News Release Archive

Friday, June 20, will mark the signing of an affirmative action
agreement with the Cape Breton Regional Municipality.

Justice Minister Alan Mitchell, responsible for the Human Rights
Act, and the Cape Breton Regional Municipality will sign a
memorandum of understanding at 1:30 p.m. in the council chambers
of the Civic Centre, 320 Esplanade in Sydney.

The agreement, with the Nova Scotia Human Rights Commission, will
adopt policies that ensure all hiring, training, development and
work assignments within the municipal government and all of its
departments will be conducted in compliance with the Nova Scotia
Human Rights Act.

"It is important for every Nova Scotian to have an equal
opportunity at employment regardless of race, disability or
gender," said Mr. Mitchell. "By signing an affirmative action
agreement, the Cape Breton Regional Municipality is agreeing to
promote equality and access to opportunity."

An affirmative action plan will reinforce the municipality's
present recruitment and selection policy (November 1995) which
promotes equal treatment without discrimination. Every employee
will receive a written statement from the Cape Breton Regional
Municipality about its commitment to affirmative action. In
addition, employment ads will publicize the municipality as an
equal opportunity employer.

"Our affirmative action plan presents a solid commitment to equal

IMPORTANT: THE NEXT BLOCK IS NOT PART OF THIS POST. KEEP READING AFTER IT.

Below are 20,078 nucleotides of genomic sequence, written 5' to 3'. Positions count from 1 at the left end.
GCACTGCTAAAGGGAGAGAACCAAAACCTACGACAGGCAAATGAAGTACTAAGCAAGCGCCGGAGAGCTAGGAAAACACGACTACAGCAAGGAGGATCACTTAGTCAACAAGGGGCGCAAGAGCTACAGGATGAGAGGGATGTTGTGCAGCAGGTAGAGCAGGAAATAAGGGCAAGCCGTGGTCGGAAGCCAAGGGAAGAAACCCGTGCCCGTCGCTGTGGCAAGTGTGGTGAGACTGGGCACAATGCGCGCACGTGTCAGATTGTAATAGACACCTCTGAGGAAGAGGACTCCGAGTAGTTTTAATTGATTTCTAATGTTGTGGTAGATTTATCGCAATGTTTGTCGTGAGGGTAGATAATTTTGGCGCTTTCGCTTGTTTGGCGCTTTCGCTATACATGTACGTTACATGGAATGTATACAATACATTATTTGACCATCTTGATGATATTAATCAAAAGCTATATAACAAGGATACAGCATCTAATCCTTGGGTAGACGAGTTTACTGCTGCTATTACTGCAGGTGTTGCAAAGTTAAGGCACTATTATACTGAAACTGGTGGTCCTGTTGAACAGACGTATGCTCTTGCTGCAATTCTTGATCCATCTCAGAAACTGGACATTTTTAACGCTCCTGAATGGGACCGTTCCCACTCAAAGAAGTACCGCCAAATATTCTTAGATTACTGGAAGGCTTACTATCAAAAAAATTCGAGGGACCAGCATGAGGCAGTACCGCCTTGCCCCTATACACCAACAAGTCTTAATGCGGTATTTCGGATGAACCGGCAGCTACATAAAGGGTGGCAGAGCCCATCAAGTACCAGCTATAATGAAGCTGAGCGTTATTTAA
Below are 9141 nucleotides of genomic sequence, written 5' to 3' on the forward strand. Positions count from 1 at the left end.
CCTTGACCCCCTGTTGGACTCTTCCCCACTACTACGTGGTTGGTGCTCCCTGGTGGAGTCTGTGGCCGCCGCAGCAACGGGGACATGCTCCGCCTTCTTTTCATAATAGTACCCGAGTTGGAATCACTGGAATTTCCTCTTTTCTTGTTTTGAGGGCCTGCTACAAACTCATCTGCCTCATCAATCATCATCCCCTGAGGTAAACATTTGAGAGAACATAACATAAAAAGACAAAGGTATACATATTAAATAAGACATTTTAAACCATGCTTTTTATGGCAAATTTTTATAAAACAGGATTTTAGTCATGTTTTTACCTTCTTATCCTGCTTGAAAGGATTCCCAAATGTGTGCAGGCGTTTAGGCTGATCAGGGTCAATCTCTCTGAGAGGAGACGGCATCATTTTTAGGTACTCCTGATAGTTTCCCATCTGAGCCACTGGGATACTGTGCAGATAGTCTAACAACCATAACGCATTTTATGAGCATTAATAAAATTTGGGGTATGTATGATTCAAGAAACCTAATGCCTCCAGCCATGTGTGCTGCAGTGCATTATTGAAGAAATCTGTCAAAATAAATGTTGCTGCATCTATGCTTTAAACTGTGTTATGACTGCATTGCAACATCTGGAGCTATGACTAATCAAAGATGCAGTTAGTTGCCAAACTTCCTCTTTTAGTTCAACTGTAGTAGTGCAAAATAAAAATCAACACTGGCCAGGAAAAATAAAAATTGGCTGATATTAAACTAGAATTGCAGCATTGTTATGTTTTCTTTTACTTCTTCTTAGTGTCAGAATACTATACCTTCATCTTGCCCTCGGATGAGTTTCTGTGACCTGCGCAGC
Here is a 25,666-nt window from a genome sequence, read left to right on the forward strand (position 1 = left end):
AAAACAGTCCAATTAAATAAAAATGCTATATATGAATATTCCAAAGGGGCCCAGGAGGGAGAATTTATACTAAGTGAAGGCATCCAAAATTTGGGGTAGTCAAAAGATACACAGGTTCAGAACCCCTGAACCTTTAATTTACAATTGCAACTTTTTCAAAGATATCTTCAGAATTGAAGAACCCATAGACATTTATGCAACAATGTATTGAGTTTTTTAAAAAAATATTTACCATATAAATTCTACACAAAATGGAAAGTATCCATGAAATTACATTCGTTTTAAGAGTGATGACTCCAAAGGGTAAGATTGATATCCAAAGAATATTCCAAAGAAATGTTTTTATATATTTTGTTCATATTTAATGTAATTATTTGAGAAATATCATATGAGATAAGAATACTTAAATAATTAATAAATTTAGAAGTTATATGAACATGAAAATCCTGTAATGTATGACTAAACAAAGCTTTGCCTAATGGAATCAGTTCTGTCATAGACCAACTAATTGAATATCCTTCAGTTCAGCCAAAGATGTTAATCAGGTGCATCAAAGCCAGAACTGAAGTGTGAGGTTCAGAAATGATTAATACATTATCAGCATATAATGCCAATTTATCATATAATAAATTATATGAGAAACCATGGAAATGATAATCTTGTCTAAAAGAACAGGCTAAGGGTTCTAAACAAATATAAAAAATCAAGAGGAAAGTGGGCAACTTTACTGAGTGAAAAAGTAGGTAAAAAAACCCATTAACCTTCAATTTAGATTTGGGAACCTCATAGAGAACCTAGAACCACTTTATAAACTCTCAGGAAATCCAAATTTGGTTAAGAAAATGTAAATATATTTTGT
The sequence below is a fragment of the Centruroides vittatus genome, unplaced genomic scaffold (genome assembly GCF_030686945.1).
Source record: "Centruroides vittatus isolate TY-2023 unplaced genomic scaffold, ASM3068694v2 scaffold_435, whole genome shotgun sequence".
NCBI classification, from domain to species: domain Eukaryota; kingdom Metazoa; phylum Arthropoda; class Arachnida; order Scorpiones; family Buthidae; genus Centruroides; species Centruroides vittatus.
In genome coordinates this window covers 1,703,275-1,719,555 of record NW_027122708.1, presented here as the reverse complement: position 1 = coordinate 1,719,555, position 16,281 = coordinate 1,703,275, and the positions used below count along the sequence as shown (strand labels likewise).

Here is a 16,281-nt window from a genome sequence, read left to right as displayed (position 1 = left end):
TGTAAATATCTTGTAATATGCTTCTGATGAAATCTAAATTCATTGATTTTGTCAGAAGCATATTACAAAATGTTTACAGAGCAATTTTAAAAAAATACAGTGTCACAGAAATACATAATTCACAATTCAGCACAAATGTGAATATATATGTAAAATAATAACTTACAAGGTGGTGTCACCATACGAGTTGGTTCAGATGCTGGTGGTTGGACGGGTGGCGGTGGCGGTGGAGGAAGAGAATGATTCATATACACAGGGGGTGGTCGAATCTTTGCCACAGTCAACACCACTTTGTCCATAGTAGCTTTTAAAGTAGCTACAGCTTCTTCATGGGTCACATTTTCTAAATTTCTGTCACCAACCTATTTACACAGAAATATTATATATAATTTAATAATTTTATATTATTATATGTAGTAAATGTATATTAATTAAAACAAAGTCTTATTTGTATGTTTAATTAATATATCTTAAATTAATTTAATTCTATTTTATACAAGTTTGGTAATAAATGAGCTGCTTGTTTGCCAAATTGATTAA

opportunity and practice to all levels of the municipality," said
John Coady, mayor of the Cape Breton Regional Municipality. "They
are management objectives that are realistically set and set
because there is every intention of achieving them."

To ensure equal opportunities for visible minorities, aboriginal
people, persons with disabilities and women, the program will
involve a number of initiatives. For example, the Cape Breton
Regional Municipality will conduct an employee audit to determine
the extent to which these groups are represented in employment
with the municipality.

Each year the municipality will provide the Nova Scotia Human
Rights Commission with short- and long-term employment
projections. Meetings will also be held with target group
organizations with a view to recruiting a diverse group of

"The commission is committed to goals that will yield a more
proactive and less reactive handling of human rights issues,"
said Wayne MacKay, executive director of the Nova Scotia Human
Rights Commission.

"Working with organizations to develop their own affirmative
action plan is one way we are achieving this goal. It is
encouraging and heartening that more government and private
agencies recognize that equity is not only fair practice but also
a good business practice."

Signing of the memorandum of understanding stems from the
establishment of the Cape Breton Regional Municipality's
affirmative action committee in September 1996. Members of this
committee were selected from community groups to reflect the
diversity in the region. The agreement will be renewed every five


Contacts: Wayne MacKay
          Executive director
          Nova Scotia Human Rights Commission

          Gordon Hayes
          Sydney regional office
          Nova Scotia Human Rights Commission

trp                     June 18, 1997 - 10:20 a.m.